“…if I’m wrong here, could someone explain to me what it is that makes the validation of human relationships somehow a sacrament? And while you’re at it, explain how matrimony is a sacrament at all, since it doesn’t seem to fit with the other six.” – Ford Elms – Dear Ford, Having discussed this question with more than one Roman Catholic priest of my acquaintance, it has been generally agreed that the charism of the *Sacrament* of Marriage is administered by the couple themselves, towards each other. The priest is there to offer God’s Blessing through the Church. This raises… Read more »
“Having discussed this question with more than one Roman Catholic priest of my acquaintance, it has been generally agreed that the charism of the *Sacrament* of Marriage is administered by the couple themselves, towards each other.”
If I understand Ford correctly, he asks not who administers the sacrament, but whether marriage, which he sees to be intrinsically focused on the other person involved not on God, is a sacrament at all.
What Erika said. It seems to me to be about something different than the others. It isn’t about the relationship between the believer and God or the believer and the ecclesia. It isn’t about God’s intervention in His Creation through the simplest things of that Creation, like water, wine (far more basic 2000 years ago than now) oil, salt, etc. It seems to me to have more the nature of social contract. It has always struck me as emblematic of the Imperial Church’s taking on of the right to approve and maintain a certain social status quo, to be more… Read more »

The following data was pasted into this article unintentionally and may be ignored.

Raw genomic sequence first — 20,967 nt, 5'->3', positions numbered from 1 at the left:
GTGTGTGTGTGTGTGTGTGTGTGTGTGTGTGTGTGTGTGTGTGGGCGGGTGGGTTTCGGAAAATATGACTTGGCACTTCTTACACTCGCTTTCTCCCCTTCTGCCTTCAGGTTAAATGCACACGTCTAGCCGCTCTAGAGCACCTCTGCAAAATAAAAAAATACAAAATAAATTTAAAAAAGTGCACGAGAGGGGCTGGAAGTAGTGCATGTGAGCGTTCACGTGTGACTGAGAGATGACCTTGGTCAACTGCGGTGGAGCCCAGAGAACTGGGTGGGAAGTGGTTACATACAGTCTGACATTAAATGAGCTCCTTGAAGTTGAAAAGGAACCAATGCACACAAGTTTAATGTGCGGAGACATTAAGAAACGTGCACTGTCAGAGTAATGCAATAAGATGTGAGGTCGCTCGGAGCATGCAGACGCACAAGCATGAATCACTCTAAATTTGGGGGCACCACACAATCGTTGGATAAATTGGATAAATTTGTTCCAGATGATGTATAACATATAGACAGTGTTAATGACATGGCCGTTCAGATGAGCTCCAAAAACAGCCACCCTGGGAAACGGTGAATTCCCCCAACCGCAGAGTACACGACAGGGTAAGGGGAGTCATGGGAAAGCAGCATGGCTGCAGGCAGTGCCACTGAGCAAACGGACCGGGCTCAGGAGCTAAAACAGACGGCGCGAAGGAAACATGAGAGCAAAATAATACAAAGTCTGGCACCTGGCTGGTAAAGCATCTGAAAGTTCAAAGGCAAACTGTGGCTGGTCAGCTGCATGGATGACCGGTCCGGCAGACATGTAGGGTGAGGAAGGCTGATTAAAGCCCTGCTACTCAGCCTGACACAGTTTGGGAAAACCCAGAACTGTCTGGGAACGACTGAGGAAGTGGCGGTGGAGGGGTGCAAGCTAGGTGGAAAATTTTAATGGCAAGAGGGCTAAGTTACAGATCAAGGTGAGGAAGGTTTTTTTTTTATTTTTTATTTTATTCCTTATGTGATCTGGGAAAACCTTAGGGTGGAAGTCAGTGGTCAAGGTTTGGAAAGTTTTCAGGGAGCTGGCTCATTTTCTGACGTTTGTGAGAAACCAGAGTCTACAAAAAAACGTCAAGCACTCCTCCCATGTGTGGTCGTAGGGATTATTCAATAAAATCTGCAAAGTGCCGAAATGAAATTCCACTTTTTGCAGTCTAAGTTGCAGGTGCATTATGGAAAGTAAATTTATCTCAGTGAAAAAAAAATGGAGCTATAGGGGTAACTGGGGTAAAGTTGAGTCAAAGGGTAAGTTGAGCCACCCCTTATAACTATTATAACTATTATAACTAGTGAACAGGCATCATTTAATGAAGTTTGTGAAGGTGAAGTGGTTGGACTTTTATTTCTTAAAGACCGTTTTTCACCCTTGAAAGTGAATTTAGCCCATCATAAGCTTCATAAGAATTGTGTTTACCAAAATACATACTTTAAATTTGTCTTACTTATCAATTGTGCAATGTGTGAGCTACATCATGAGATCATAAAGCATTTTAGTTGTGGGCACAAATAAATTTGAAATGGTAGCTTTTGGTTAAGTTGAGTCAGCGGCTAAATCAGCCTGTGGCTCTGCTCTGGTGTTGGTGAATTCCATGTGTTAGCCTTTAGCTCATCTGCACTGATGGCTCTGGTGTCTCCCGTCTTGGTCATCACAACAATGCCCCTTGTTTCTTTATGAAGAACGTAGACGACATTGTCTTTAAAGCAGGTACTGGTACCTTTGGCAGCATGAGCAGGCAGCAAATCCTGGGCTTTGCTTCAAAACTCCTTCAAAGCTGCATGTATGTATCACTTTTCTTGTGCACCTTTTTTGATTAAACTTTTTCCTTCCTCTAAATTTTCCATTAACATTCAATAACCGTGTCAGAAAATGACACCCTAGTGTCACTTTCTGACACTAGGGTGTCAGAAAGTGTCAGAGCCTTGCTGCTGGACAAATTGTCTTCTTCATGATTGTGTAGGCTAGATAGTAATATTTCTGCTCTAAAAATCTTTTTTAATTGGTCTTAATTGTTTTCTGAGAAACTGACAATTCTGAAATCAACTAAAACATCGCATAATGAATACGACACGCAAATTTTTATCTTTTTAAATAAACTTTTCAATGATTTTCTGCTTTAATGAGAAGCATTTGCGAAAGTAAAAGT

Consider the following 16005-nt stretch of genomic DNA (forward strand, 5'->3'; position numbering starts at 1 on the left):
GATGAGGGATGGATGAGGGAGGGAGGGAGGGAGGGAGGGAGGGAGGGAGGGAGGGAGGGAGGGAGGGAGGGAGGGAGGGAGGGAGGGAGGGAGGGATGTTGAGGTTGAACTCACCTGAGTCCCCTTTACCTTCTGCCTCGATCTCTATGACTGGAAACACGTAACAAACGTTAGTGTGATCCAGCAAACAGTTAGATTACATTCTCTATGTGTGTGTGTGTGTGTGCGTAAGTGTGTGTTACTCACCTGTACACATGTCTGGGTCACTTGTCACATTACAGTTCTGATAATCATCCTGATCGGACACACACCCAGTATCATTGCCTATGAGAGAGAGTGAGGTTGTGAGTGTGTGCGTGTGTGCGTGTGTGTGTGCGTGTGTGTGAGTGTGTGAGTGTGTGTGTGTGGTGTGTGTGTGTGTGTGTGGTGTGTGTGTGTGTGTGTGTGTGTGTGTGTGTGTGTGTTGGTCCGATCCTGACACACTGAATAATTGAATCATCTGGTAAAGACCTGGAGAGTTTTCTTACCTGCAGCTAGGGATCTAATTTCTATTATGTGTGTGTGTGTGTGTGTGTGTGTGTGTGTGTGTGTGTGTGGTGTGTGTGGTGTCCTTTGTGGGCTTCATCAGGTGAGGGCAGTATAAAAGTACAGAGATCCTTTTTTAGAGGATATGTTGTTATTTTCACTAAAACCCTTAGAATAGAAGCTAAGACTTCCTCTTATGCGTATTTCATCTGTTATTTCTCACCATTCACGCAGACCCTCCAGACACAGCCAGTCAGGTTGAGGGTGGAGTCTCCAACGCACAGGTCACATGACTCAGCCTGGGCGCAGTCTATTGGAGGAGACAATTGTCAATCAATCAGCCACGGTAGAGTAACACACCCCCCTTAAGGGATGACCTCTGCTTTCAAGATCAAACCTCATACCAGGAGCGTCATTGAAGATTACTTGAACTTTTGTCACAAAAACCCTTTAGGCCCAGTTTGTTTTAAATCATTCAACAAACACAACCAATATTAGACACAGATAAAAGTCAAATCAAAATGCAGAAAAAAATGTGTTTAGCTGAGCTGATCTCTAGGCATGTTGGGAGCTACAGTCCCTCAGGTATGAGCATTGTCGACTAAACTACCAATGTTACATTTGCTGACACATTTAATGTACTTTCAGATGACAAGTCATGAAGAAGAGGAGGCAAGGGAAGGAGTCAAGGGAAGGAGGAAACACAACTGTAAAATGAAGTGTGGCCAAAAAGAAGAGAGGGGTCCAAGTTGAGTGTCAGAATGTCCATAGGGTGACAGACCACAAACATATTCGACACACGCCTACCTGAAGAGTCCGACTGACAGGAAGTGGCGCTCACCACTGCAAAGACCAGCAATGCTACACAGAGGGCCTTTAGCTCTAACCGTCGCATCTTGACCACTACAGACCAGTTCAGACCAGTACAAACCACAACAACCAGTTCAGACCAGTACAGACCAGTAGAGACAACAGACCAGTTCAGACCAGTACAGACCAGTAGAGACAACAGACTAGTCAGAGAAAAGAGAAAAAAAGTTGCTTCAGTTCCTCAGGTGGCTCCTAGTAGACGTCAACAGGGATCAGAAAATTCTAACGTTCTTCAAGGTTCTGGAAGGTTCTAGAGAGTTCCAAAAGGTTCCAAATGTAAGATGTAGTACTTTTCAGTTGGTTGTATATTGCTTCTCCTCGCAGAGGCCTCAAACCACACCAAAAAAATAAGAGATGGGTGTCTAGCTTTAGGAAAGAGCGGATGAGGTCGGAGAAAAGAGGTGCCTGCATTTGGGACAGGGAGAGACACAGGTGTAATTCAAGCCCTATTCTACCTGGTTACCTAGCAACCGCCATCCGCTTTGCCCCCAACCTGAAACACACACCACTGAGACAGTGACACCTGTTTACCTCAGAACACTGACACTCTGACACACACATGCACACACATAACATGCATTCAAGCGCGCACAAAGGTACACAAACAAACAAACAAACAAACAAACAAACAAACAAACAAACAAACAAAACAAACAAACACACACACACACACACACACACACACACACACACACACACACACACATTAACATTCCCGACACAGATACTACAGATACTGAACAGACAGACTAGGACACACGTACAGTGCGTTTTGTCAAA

“Maybe it’s about a Created thing: the relationship, making manifest in the world the Divine interrelationship, an Earthly manifestation of the “community” nature of God. Does that make any sense?” – Ford Elms – Indeed, Ford, I think it does makie sense. When I was a small boy in catechism class, we learnt that: ‘A sacrament is an outward and visible sign of an inward and spiritual grace’. Perhaps, with marriage, the actual sacrament is manifest in the commitment between the two people concerned. In the case of Christian marriage, the Church has made it plain that it expects to… Read more »
“The prophetic witness is flowing into church life from civil society outside” If this IS true, drdanfee, then the Church cannot claim a prophetic voice. Those who are being prophesied to cannot claim to be prophets themselves. Use of the word ‘prophetic’ then is just as self-serving as use of the word ‘orthodox’ is for those conservatives who use it, and just as patently false. “Perhaps, with marriage, the actual sacrament is manifest in the commitment between the two people concerned.” Perhaps so, an earthly manifestation of the union “betwixt Christ and His Church”. If so, there’s stuff to be… Read more »
I suppose Ford, that here we need to try to understand the deeper meaning of what the Church calls being ‘The bride of Christ’. It seems to me that this could describe the relationship of anyone one (or two or more) person(s) with Jesus through their baptism into Christ. In any case, as we are assured in Scripture, “In Christ, there is neither male nor female”. Also, that there will be no such thing as *marriage* in heaven. What do you make of all that, Ford? Perhaps we can only say, with Paul, that: “Here we see through a glass… Read more »